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Does it really matter that former Black cast members from The Apprentice reality TV show held a press conference last week to collectively call Donald Trump’s presidential campaign racist?

I don’t think so.

While I commend the former Apprentice stars for speaking their mind and sharing their thoughts about the Trump campaign’s bigotry, I wasn’t clear about their end game. Were they hoping to derail Trump’s campaign?

One of the cast members, Season One runner-up Kwame Jackson, said Trump does not have the right “temperament” to be president and said Trump appeals to the “to the lowest common denominator of fear, racism and divisiveness in our populace.”

“Let us choose Kennedy over Kardashianism,” Jackson said.

Season 4 winner Randal Pinkett said Trump’s campaign is all about hatred.

“We acknowledge Donald’s success as a businessman, and genuinely appreciate the opportunity The Apprentice afforded all of us,” Pinkett said in a statement. “We, however, strongly condemn Donald’s campaign of sexism, xenophobia, racism, violence and hate.”

The Black cast members make a strong case for the Trump campaign’s racial divisiveness. That is clear. But most Black folks aren’t voting for Trump anyway. The Trump loyalists who are already supporting Trump are not going to be persuaded to dump Trump because several Black former Apprentice stars blasted the Republican presidential frontrunner.

Meanwhile, Trump met Monday with a diverse group of Americans, the National Diversity Coalition for Trump, which included African-Americans, Muslims, Latinos, and Asians.

Omarosa Manigault, vice-chair of the coalition and the most visible Black former member of The Apprentice, said Monday on MSNBC that more than 600 people of color showed up to support Trump.

Still, let’s not forget a few critical facts: The KKK is reportedly recruiting members using Trump as an outreach tool.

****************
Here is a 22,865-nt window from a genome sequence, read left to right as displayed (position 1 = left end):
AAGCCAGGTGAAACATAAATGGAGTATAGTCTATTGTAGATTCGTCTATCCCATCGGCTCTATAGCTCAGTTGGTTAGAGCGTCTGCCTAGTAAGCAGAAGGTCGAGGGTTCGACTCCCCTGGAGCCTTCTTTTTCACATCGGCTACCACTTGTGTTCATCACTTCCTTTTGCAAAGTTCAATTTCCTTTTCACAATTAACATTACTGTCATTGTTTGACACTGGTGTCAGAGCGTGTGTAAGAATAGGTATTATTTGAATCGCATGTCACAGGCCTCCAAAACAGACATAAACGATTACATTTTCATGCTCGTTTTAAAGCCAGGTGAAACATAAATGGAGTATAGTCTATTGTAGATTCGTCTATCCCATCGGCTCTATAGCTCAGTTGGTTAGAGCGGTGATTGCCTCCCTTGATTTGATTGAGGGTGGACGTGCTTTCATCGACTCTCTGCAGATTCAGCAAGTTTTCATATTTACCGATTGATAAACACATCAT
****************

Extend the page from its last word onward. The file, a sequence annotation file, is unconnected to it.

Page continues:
Trump has called Mexicans “rapists,” and a Black man was kicked, punched and called the N-word by Whites at a Trump rally last year.

Trump says he would like to “punch” protestors at his rallies and once said he would consider paying legal fees for John McGraw, 78, who was arrested for sucker-punching a Black protester, Rakeem Jones, 26, during a Trump rally in Fayetteville, North Carolina.

And last year, a group of African-American students from Valdosta State University in Georgia were abruptly herded out of a Trump rally while some of the students angrily complained that racial epithets were hurled at them by whites attending the rally.

If the “Apprentice” press conference was designed to highlight the Trump campaign’s ongoing disrespect for people of color, I get it. But if the event was held to slow Trump’s roll, I think their strategy failed.

According to polls, Trump is poised for a huge win in the New York primary on Tuesday and he’s leading in Pennsylvania, Connecticut, Rhode Island and Maryland, which will hold primaries on April 26.

Trump hosted The Apprentice and its celebrity spin-off edition from 2004 through early 2015. In a statement last week calling out those who staged the press conference, Trump predictably described the former Apprentice contestants as “failing wannabes out of hundreds of contestants.”

“How quickly they forget. Nobody would know who they are if it weren’t for me,” Trump said. “They just want to get back into the limelight like they had when they were with Trump. Total dishonesty and disloyalty.”

I’m not convinced the press conference was only about the visibility as some have suggested, but in the long run, the former contestants will quickly fade from the media spotlight and Trump, sad but true, could emerge as the Republican nominee for president anyway.

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